While lead-free engine bearings (and other lead-free metal components) will likely gain more traction soon due to environmental regulations and legislation, lead has many desirable properties when it comes to bearing material. One of those being that lead is “lipophilic” – it has an affinity for some types of oils – lowering the surface tension and making the bearing surface more “wettable.”
This makes lead a good addition in high-performance tri-metal bearing configurations. When lead alone isn’t enough, the highest of high-performing engines tend to feature lead-indium bearings. A normal tri-metal bearing is comprised of an overlay made of copper, tin, lead, a bronze substrate (copper/lead), a steel backing, and a thin nickel barrier to keep the tin from chemically migrating into the substrate. When indium comes into play, both the bearing’s strength and lifespan is affected.
“Our H-bearings are a copper/tin/lead substrate and are 20-30% stronger,” says Dan Begle of MAHLE. “The H is a harder surface and designed to get a lot of street miles while staying rigid, so they’re good for someone who might do bracket racing and doesn’t pull their pan off until the end of the season.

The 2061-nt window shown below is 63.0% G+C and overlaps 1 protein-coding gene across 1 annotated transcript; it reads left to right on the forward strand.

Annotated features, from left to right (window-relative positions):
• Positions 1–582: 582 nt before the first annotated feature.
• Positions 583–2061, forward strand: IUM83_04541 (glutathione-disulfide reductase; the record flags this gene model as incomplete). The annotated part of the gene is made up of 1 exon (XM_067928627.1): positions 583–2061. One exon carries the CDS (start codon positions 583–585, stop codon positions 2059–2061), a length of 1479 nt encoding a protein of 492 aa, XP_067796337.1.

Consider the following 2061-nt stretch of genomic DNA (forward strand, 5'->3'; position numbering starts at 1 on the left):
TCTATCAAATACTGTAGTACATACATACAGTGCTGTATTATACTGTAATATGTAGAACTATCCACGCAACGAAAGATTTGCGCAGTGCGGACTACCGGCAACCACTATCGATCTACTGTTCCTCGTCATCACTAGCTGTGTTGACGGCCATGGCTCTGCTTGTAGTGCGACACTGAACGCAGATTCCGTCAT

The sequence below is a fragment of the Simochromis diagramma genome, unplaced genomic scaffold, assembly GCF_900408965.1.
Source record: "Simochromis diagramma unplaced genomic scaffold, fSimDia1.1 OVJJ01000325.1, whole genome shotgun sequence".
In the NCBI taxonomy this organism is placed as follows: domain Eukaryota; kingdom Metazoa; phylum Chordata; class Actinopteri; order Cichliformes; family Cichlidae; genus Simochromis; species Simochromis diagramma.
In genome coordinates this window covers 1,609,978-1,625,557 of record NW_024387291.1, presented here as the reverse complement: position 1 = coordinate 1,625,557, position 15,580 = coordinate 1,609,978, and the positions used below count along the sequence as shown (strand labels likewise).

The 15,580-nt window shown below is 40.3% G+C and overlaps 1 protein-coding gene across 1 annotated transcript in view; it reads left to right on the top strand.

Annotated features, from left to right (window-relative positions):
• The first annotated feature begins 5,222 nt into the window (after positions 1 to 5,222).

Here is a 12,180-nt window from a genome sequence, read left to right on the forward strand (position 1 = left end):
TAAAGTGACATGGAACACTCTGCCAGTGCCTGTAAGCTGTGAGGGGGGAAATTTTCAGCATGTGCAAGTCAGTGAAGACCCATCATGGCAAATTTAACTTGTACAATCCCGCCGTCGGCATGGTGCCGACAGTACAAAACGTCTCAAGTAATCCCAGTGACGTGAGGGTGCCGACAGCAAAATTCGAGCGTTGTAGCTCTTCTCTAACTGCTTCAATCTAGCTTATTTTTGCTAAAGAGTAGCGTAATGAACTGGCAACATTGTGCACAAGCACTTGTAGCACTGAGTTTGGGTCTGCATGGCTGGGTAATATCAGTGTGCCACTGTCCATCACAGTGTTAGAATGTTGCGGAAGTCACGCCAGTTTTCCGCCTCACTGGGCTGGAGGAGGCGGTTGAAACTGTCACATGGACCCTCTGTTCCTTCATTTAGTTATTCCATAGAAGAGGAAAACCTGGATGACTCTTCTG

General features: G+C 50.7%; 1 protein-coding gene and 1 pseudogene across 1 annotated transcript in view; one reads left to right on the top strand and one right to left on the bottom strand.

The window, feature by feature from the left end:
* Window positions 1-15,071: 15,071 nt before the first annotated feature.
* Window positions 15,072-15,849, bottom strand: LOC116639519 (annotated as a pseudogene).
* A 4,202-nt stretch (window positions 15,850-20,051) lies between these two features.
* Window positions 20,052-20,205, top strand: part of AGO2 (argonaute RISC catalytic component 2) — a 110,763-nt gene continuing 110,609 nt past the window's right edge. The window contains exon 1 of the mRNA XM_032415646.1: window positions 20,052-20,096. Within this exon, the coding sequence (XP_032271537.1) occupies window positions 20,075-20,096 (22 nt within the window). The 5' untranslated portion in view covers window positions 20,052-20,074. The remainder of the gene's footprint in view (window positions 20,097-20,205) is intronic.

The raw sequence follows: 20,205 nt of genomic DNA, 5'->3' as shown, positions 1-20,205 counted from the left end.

“Our V-bearings are something you might see an NHRA racer using where the longevity of the bearing isn’t as important since they’re removing the oil pan frequently to inspect bearings. These bearings are made of lead-indium and are considerably softer and more pliable to allow movement of the overlay. When you have a lot of crank flex going on, that movement is very helpful while still maintaining its shape.”
Ultimately, it’s important for engine builders to consult with a bearing manufacturer before jumping the gun on engine bearings. While they might look like one of the simplest parts of a performance engine, taking time to research the best possible application assures a healthier engine and fewer possibilities of failures. EB